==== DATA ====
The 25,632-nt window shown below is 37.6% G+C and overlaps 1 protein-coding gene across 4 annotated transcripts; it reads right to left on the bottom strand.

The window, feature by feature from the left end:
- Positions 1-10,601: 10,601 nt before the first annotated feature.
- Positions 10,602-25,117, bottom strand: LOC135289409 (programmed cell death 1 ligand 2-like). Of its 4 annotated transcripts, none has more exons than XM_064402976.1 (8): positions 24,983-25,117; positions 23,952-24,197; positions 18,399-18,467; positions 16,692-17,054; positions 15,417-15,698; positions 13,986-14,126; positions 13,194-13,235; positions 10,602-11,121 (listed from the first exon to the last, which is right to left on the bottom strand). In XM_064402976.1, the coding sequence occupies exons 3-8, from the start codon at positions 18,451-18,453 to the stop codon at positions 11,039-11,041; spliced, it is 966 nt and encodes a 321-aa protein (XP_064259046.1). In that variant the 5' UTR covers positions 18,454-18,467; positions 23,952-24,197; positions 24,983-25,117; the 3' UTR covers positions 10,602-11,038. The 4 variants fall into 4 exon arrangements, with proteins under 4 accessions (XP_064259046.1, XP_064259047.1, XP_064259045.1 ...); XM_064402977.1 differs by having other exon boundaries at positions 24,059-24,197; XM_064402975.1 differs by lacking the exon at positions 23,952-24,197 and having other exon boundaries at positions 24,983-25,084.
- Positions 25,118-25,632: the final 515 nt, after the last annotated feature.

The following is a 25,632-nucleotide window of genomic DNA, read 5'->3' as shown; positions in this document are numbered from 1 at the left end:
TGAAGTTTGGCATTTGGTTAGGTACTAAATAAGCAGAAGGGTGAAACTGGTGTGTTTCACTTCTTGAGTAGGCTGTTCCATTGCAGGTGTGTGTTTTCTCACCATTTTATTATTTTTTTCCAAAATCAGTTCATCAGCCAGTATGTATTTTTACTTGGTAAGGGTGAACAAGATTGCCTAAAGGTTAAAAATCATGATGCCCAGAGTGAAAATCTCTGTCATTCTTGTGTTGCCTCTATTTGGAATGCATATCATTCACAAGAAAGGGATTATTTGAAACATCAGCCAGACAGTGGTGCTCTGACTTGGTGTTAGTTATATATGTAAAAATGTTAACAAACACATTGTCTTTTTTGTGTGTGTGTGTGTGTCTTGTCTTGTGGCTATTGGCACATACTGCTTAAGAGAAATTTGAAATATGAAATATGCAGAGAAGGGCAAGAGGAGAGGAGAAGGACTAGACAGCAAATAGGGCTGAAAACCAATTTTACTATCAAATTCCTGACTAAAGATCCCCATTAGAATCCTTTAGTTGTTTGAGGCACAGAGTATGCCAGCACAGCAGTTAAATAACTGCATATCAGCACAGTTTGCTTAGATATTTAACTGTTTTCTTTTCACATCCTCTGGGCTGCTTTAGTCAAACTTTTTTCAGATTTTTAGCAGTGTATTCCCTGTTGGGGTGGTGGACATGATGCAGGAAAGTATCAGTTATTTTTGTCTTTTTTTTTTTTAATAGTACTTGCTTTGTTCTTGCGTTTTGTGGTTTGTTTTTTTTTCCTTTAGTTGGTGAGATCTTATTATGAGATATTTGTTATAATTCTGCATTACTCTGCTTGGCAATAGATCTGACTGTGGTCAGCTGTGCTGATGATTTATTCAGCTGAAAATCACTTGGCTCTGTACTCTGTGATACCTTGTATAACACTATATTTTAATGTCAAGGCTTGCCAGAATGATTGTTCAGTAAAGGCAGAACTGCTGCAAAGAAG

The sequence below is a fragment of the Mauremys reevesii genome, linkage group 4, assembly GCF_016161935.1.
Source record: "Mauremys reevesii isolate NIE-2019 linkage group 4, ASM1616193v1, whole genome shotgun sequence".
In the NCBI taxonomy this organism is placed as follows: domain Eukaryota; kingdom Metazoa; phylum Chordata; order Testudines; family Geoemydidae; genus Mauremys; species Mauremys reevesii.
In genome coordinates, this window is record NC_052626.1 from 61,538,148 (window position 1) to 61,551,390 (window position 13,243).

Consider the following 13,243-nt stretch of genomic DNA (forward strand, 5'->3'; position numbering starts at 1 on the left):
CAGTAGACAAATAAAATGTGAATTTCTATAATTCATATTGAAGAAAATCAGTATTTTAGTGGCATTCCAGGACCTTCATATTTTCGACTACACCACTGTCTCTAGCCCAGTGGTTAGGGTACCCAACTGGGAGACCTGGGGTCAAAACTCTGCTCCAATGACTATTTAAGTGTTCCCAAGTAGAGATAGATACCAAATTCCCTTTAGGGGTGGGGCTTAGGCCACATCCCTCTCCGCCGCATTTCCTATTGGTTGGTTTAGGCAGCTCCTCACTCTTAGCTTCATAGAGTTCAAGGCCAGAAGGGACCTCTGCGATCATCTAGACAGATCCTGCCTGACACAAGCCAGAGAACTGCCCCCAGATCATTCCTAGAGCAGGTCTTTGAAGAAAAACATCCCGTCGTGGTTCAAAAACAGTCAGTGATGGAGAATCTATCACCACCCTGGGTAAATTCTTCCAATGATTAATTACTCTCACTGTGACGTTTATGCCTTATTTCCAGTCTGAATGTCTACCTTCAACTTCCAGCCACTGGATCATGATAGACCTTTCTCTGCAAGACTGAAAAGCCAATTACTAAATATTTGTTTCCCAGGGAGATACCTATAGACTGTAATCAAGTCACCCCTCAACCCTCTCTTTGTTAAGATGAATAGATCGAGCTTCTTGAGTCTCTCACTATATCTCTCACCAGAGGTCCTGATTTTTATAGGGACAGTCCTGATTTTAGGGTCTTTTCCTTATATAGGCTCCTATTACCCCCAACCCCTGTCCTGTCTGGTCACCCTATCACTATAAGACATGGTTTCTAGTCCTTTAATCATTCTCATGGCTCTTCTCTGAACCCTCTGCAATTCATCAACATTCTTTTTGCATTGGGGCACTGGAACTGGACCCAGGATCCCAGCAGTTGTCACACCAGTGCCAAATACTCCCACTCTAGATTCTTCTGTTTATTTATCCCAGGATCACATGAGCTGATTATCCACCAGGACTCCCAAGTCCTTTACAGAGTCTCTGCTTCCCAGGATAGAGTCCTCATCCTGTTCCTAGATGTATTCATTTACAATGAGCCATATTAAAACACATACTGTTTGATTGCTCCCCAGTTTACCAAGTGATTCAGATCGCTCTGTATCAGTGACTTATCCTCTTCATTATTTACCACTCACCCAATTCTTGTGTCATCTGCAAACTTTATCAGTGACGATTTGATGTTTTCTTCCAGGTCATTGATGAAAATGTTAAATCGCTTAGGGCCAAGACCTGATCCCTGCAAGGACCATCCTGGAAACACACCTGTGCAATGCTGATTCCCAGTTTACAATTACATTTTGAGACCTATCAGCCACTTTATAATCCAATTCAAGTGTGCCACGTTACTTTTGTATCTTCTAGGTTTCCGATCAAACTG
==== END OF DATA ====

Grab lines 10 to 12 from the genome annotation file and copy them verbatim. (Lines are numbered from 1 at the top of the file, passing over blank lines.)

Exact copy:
In the NCBI taxonomy this organism is placed as follows: domain Eukaryota; kingdom Metazoa; phylum Chordata; order Testudines; family Geoemydidae; genus Mauremys; species Mauremys reevesii.
In genome coordinates, this window is record NC_052626.1 from 61,538,148 (window position 1) to 61,551,390 (window position 13,243).

Consider the following 13,243-nt stretch of genomic DNA (forward strand, 5'->3'; position numbering starts at 1 on the left):